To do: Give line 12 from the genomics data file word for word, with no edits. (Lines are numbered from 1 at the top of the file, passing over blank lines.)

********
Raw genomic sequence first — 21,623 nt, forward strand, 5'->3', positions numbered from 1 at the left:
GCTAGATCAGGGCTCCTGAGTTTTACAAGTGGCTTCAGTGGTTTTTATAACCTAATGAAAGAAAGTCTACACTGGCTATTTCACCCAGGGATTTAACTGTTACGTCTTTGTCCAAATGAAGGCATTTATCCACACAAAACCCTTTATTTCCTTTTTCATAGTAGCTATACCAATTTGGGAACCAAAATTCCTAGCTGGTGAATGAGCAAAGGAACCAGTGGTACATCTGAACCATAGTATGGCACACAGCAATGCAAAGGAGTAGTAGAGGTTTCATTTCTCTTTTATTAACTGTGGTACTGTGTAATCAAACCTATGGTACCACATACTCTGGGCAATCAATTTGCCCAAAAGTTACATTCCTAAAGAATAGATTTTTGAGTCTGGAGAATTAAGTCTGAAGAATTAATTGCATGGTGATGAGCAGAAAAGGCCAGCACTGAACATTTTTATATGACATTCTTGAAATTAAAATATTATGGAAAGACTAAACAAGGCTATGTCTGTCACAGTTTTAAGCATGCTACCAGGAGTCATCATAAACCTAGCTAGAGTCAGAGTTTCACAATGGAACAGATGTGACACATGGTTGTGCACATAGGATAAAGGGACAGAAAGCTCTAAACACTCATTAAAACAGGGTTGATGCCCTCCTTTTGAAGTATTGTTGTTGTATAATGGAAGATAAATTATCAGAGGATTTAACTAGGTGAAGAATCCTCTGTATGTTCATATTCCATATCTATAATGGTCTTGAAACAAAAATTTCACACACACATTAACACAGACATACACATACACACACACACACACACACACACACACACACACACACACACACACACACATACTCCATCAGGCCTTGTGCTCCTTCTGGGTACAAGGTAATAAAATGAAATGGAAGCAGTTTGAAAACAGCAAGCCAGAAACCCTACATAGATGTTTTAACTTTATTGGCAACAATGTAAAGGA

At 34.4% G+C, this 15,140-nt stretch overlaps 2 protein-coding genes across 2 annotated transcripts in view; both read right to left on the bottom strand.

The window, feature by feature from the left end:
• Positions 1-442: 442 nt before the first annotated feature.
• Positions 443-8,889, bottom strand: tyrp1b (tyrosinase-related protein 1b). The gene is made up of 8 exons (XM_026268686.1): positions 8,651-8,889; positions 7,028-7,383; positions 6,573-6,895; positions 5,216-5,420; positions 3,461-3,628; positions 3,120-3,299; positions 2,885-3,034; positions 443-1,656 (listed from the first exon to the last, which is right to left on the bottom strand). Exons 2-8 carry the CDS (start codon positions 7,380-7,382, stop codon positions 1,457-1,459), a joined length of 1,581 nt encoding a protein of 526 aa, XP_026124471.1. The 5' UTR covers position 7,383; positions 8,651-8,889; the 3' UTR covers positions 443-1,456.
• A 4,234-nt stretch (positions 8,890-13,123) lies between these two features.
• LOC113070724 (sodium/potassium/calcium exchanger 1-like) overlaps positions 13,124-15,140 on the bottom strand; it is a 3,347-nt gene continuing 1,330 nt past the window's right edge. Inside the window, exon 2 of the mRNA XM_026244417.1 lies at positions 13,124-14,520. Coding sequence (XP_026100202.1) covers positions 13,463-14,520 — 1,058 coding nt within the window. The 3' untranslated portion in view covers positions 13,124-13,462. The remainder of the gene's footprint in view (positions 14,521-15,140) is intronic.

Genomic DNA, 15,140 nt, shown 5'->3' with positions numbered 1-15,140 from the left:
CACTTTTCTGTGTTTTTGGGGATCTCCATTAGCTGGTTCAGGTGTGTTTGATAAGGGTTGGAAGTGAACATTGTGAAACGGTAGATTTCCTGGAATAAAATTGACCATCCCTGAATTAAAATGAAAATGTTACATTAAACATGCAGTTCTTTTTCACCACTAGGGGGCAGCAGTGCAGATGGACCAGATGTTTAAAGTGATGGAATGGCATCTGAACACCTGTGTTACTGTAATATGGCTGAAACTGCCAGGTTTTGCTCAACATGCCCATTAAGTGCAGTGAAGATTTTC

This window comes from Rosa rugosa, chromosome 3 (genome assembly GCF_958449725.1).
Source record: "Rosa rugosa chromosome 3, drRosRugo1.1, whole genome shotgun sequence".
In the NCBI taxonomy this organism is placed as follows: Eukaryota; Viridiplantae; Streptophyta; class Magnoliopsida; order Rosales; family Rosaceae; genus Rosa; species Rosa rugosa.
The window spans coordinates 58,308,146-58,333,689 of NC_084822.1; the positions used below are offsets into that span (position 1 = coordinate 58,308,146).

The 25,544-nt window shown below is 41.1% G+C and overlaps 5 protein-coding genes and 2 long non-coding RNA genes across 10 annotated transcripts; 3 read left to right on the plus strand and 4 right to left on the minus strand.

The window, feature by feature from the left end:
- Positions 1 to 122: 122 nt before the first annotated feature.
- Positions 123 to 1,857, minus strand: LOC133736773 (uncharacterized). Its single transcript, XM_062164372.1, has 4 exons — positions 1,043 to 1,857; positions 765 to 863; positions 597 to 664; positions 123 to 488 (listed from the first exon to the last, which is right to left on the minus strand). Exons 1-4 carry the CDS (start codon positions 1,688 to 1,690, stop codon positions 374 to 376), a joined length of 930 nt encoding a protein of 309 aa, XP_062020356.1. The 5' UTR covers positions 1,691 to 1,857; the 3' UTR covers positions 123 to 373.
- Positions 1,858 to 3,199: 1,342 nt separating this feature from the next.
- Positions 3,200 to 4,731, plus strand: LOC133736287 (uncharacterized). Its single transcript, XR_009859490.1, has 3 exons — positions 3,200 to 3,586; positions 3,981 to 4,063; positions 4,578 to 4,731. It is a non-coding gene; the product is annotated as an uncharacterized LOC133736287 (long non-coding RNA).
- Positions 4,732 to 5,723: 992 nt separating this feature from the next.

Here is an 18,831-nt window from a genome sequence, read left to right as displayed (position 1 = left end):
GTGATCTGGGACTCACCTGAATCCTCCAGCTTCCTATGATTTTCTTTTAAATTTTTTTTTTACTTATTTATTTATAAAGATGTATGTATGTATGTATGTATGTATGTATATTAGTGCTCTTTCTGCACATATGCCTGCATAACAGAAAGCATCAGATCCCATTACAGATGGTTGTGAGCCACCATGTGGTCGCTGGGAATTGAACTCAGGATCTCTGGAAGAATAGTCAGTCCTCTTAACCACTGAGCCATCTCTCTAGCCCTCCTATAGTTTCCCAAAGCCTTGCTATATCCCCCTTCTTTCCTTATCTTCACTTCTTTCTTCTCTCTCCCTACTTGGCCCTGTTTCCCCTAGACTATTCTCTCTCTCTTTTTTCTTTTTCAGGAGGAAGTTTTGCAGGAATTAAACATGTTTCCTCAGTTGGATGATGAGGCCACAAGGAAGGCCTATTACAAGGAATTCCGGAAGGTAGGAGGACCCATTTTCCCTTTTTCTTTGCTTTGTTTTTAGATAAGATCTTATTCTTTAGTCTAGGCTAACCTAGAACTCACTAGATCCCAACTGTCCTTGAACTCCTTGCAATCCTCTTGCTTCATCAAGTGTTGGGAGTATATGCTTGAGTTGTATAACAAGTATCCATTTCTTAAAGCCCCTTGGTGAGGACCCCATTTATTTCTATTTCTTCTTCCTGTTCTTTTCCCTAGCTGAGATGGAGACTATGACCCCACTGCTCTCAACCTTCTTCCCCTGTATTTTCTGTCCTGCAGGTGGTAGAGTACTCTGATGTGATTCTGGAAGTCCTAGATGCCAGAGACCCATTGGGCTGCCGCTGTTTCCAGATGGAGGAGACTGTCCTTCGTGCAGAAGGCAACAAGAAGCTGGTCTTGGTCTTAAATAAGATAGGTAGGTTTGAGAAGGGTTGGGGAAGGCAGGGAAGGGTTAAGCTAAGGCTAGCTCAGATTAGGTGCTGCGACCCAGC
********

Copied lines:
Source record: "Rosa rugosa chromosome 3, drRosRugo1.1, whole genome shotgun sequence".